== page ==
Just 90min drive from the skyscrapers and bustle of Dubai, Abu Dhabi - the United Arab Emirates' once sedate capital - is several years into a mission to transform by 2030 its oil-dependent economy into a hub for high-tech and knowledge industries and an upscale leisure, sporting and cultural destination.
Abu Dhabi dominates the UAE in land area and wealth, but for years it watched its brash neighbour emerge as the de facto metropolis of the whole region, with spectacular beachfront hotels and luxury villas on artificial islands, a thriving business services sector and one of the world's fastest-growing airports and airlines.
Although Abu Dhabi embarked on its strategy well before the collapse of Dubai's property market at the end of 2008, its neighbour's troubles have served to reinforce the difference in approaches between the two emirates. While Dubai, with its few natural resources, relied largely on borrowed capital and a laissez-faire approach, Abu Dhabi is planning its economic diversification in a measured way, using sovereign wealth to underwrite investment and attract foreign expertise.
Abu Dhabi wants home-grown talent
Aerospace is key to its vision. After launching its own airline - Etihad - in 2003, Abu Dhabi, through its state investment fund Mubadala began investing in aviation assets, acquiring Swiss maintenance, repair and overhaul firm SR Technics and a stake, alongside Tata of India, in Italian business aircraft manufacturer Piaggio.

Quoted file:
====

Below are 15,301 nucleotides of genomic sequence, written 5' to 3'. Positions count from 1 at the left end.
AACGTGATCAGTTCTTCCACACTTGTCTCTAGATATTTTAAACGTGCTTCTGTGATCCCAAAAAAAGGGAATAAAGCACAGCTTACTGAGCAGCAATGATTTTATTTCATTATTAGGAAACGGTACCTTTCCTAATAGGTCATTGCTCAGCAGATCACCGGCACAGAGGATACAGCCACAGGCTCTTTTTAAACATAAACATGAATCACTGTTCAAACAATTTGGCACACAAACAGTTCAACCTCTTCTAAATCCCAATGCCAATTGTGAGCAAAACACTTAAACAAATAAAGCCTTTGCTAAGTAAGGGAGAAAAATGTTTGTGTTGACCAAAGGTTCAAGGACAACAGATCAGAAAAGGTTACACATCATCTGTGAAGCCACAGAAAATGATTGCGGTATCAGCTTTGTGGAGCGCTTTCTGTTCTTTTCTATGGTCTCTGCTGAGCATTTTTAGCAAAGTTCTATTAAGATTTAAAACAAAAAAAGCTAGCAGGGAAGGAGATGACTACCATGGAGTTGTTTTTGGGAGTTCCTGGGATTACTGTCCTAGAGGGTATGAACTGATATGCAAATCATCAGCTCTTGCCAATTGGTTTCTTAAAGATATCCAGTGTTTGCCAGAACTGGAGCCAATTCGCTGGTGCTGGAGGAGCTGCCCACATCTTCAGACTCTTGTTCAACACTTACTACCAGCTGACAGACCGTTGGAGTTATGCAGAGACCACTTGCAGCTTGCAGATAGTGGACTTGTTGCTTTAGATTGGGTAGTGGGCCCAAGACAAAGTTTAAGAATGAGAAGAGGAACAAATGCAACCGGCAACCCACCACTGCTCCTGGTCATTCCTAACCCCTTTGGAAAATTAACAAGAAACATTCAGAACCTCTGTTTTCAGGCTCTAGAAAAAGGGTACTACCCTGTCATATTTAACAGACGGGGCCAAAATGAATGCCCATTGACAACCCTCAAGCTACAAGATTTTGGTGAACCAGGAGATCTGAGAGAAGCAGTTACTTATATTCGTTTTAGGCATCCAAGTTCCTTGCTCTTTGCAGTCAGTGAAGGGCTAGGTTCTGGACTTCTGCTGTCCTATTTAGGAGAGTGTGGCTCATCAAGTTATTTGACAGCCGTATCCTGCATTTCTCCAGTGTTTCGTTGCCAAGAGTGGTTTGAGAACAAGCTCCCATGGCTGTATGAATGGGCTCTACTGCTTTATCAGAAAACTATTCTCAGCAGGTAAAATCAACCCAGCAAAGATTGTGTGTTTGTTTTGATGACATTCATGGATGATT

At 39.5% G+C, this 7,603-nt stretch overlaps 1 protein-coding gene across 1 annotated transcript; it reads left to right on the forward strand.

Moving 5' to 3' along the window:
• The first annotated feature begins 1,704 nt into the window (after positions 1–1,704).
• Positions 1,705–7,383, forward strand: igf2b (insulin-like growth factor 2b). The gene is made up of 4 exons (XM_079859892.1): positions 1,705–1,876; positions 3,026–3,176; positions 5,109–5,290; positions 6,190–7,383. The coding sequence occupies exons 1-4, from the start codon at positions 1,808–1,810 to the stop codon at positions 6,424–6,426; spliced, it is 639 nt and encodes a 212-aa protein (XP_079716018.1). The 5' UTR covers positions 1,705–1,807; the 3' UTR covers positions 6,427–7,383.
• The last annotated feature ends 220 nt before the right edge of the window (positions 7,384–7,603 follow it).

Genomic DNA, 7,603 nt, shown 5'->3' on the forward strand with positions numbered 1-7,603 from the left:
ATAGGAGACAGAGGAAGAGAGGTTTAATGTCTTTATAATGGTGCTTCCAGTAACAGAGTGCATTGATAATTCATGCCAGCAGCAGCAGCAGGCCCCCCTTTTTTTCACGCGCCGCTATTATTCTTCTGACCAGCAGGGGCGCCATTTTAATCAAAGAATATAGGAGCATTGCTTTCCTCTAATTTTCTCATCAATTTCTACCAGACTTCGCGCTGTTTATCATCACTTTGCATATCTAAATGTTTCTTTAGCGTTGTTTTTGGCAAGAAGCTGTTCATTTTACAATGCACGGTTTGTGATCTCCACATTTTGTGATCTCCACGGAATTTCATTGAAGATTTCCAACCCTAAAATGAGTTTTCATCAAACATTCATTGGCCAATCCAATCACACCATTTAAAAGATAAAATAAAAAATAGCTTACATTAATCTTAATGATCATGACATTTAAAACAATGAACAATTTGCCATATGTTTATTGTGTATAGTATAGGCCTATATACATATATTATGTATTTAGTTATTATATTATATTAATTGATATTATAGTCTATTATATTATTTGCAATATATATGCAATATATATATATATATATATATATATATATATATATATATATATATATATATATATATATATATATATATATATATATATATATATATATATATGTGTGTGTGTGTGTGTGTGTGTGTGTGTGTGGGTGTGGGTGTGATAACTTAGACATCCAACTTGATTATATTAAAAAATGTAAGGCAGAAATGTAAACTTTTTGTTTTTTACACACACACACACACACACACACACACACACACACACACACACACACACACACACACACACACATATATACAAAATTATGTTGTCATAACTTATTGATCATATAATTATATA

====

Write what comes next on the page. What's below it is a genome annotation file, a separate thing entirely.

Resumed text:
It took full control of the former Gulf Aircraft Maintenance Company (Gamco), renaming it Abu Dhabi Aircraft Technologies. Finally, it announced two years ago plans to establish an aerostructures facility in Al Ain called Strata as part of a planned aerospace cluster in the oasis city.
Abu Dhabi is not bidding to attract low-wage, low-skill outsourced assembly and manufacturing. All its aerospace plays are designed to create high-value industry and worthwhile career options for its young citizens, coupled with an education system to equip them for these professions, says Homaid Al Shemmari, executive director of business development for Mubadala's aerospace unit.
It is not an overnight task. The first stage has been to create "great operators of aviation platforms" and to build an infrastructure around them in MRO, training and other support services. The next step, says Al Shemmari, has been establishing an education system providing aerospace training, "enticing world class colleges to come to Abu Dhabi", and the establishment of Strata, which will supply structural parts to Airbus and Alenia among others.
The final piece of the jigsaw - 2018 is the target - is to become an integrator, and assemble a Piaggio business jet in Abu Dhabi. "Are we going to be build to print for the rest of our lives?" he says. "No, In 20 to 30 years we want to be owning the technologies of the future and developing our own IP [intellectual property]."
Although the emphasis is on developing home-grown talent, Shemmari is realistic about the need to continue tapping skills from outside the UAE in the medium-term.
"We have good capital sources and low-cost energy supplies. Our problem is that at the moment we do not have enough UAE nationals to populate these industries," Shemmari says. There has to be "a flow of knowledge from expats to locals."
Eventually, however, he believes the situation could reverse and the UAE could be a net exporter of skills, with Europe and North America recruiting talented and experienced Emiratis to their aerospace industries. "When the flow of knowledge is going the other way, that's when I can say we've created something of value in Abu Dhabi," he says.